24 December 2006


A needle in a haystack with 100,000,000 blades

The Internet has more than 100 million websites, according to the November Netcraft survey. If you were standing on top of the growth curve, by now your stomach would have nothing left to vomit up.

I did some math, and I've figured out a way to make sure that all of these websites are indexed. Here's what I discovered.
So there you go: a team of 50 people can index the Internet. That doesn't sound nearly as bad as I thought. Of course, everyone will have to type rather quickly, and we'll need a system in place to prevent us from accidentally indexing any one website more than once, but that shouldn't be too bad. And yes, I'm assuming that all of these websites are in English, but most of them are; I'll bring a few translators to work on the few remaining.

At U.S.$50,000 per year per indexer, which is quite modest for a highly intense round-the-clock job like this, plus $100,000 for me as manager, I could probably put together a bid of about $350,000/year to get the job done. Given how many billions of dollars are spent or exchanged over the Internet today, that seems quite reasonable, too. Heck, I should triple the whole thing, since we'd have to re-index the old sites every once in a while. Maybe I should double it again, too, so we'd be allowed to use eight keywords instead of four.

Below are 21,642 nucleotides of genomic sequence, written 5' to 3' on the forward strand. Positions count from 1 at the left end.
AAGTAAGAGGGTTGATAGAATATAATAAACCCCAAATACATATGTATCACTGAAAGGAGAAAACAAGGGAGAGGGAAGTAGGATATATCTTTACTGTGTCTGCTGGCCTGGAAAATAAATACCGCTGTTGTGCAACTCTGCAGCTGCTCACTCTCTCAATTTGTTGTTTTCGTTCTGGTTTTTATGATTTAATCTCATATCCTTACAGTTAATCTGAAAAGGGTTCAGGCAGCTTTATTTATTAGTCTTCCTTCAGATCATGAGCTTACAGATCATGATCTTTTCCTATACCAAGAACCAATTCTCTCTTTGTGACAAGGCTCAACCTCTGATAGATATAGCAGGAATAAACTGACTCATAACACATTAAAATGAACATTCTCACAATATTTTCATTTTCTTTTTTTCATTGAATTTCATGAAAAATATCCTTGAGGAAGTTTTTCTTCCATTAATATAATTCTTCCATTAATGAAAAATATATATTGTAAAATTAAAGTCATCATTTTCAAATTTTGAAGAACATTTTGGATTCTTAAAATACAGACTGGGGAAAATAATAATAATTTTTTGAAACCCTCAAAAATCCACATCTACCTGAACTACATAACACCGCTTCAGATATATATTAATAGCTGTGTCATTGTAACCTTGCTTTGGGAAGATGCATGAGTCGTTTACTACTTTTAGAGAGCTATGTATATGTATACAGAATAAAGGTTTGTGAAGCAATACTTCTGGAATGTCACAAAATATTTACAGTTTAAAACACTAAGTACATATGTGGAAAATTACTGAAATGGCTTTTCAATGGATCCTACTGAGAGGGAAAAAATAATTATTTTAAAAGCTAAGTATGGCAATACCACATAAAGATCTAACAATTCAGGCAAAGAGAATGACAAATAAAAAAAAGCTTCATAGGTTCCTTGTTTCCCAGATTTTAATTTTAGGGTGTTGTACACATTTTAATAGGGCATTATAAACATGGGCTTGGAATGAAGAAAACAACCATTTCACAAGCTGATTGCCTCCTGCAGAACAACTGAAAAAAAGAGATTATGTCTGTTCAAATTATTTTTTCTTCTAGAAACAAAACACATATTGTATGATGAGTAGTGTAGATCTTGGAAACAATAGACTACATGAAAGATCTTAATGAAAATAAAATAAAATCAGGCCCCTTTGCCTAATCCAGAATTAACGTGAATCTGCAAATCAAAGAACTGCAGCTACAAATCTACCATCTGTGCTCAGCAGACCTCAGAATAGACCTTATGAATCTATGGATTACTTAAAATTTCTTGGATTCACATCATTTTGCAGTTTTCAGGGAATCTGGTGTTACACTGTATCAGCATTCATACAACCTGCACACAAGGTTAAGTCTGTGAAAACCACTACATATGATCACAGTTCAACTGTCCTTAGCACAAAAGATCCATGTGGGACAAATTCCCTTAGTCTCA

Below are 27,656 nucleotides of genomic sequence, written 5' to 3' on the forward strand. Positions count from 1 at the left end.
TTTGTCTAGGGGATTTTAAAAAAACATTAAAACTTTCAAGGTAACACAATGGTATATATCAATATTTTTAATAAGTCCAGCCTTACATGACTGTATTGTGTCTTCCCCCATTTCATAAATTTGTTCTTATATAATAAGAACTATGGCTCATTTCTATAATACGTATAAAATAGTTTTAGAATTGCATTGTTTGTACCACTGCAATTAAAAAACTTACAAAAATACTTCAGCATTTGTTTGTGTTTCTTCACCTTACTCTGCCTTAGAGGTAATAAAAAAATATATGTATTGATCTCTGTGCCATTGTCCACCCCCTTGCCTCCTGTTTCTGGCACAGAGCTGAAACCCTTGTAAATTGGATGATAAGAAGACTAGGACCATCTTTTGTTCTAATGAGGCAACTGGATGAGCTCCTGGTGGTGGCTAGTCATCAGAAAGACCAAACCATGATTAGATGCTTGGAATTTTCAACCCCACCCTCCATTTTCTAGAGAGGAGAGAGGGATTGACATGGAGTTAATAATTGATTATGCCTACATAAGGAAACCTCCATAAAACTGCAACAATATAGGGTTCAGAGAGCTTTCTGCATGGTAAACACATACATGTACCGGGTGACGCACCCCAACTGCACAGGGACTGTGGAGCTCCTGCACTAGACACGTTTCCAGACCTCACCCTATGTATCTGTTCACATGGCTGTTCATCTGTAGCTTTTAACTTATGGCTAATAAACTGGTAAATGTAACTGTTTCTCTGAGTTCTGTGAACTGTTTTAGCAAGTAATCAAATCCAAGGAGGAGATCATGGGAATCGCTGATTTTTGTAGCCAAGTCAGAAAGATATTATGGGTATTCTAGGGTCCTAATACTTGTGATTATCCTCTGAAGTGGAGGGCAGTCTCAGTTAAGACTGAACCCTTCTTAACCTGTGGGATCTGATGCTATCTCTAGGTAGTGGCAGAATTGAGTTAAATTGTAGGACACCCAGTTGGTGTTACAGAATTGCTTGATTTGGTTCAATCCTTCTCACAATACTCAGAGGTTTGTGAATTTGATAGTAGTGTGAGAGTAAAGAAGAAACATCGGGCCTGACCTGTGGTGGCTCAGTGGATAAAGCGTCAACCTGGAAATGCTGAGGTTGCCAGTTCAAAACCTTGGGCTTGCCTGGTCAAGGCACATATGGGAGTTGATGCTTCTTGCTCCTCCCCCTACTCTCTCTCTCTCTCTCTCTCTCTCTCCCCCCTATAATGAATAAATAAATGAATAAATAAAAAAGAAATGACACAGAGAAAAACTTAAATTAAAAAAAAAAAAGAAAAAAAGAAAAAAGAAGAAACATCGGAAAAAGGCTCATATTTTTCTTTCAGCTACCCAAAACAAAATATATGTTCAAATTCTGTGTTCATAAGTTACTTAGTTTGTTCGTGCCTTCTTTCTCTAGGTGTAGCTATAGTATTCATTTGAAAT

So let's see, that brings the total bill to to $2.1 million. Gosh, that isn't bad at all, is it? I mean, we all agree that indexing the Internet is at least a two-million-dollar-per-year business, right?

Except it's not. Indexing the Internet is a zero-dollar-per-year business. No one is doing it. Just about no one seems to care about quality keywords. In fact, there are only two industries that exist around keyword creation. One of them is misnamed "search optimization," which is about spamming the heck out of the Web. Optimize, I think not: this is the opposite of the intelligent product my team would be build. The other business is the search business itself, companies springing up around those fancy algorithms that Google, Yahoo, Lycos, Ask Jeeves, and the rest use. The thing is, those algorithms are just word-matching machines. These engines are looking for keywords, but none of them is actually writing any. So you see, no one with indexing training is writing any keywords. The inexpensive market for human indexers is being completely overlooked.

Guess it's not worth the two million.

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